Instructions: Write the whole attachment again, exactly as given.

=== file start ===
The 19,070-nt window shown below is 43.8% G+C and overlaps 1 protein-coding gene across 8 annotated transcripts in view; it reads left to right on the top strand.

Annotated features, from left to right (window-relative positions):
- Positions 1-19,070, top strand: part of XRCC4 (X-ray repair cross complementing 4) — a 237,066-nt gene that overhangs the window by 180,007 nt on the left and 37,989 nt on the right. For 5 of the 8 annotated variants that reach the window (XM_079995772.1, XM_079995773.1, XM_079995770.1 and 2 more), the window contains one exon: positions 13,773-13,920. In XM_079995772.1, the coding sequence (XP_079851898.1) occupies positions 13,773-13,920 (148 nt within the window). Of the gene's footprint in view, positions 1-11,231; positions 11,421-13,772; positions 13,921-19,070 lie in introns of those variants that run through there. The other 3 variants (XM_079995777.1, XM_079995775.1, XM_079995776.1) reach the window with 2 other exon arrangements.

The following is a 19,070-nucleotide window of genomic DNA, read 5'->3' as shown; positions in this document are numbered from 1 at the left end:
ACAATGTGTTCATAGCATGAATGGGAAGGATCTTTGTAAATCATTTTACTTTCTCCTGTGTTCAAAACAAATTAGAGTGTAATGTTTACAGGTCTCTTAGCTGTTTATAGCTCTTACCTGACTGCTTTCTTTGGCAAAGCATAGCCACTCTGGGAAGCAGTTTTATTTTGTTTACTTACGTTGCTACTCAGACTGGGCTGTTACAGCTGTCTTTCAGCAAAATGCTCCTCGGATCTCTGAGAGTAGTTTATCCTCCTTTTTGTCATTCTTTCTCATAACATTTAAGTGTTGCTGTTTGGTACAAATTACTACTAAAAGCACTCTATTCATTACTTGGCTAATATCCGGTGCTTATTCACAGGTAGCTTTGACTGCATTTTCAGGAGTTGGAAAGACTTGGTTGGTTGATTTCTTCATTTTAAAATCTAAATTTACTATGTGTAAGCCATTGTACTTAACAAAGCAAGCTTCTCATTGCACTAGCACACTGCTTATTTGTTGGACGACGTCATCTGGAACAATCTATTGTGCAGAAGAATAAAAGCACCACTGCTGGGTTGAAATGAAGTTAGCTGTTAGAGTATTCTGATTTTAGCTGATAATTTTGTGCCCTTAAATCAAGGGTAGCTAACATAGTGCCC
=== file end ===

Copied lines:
The 19,070-nt window shown below is 43.8% G+C and overlaps 1 protein-coding gene across 8 annotated transcripts in view; it reads left to right on the top strand.

Annotated features, from left to right (window-relative positions):
- Positions 1-19,070, top strand: part of XRCC4 (X-ray repair cross complementing 4) — a 237,066-nt gene that overhangs the window by 180,007 nt on the left and 37,989 nt on the right. For 5 of the 8 annotated variants that reach the window (XM_079995772.1, XM_079995773.1, XM_079995770.1 and 2 more), the window contains one exon: positions 13,773-13,920. In XM_079995772.1, the coding sequence (XP_079851898.1) occupies positions 13,773-13,920 (148 nt within the window). Of the gene's footprint in view, positions 1-11,231; positions 11,421-13,772; positions 13,921-19,070 lie in introns of those variants that run through there. The other 3 variants (XM_079995777.1, XM_079995775.1, XM_079995776.1) reach the window with 2 other exon arrangements.

The following is a 19,070-nucleotide window of genomic DNA, read 5'->3' as shown; positions in this document are numbered from 1 at the left end:
ACAATGTGTTCATAGCATGAATGGGAAGGATCTTTGTAAATCATTTTACTTTCTCCTGTGTTCAAAACAAATTAGAGTGTAATGTTTACAGGTCTCTTAGCTGTTTATAGCTCTTACCTGACTGCTTTCTTTGGCAAAGCATAGCCACTCTGGGAAGCAGTTTTATTTTGTTTACTTACGTTGCTACTCAGACTGGGCTGTTACAGCTGTCTTTCAGCAAAATGCTCCTCGGATCTCTGAGAGTAGTTTATCCTCCTTTTTGTCATTCTTTCTCATAACATTTAAGTGTTGCTGTTTGGTACAAATTACTACTAAAAGCACTCTATTCATTACTTGGCTAATATCCGGTGCTTATTCACAGGTAGCTTTGACTGCATTTTCAGGAGTTGGAAAGACTTGGTTGGTTGATTTCTTCATTTTAAAATCTAAATTTACTATGTGTAAGCCATTGTACTTAACAAAGCAAGCTTCTCATTGCACTAGCACACTGCTTATTTGTTGGACGACGTCATCTGGAACAATCTATTGTGCAGAAGAATAAAAGCACCACTGCTGGGTTGAAATGAAGTTAGCTGTTAGAGTATTCTGATTTTAGCTGATAATTTTGTGCCCTTAAATCAAGGGTAGCTAACATAGTGCCC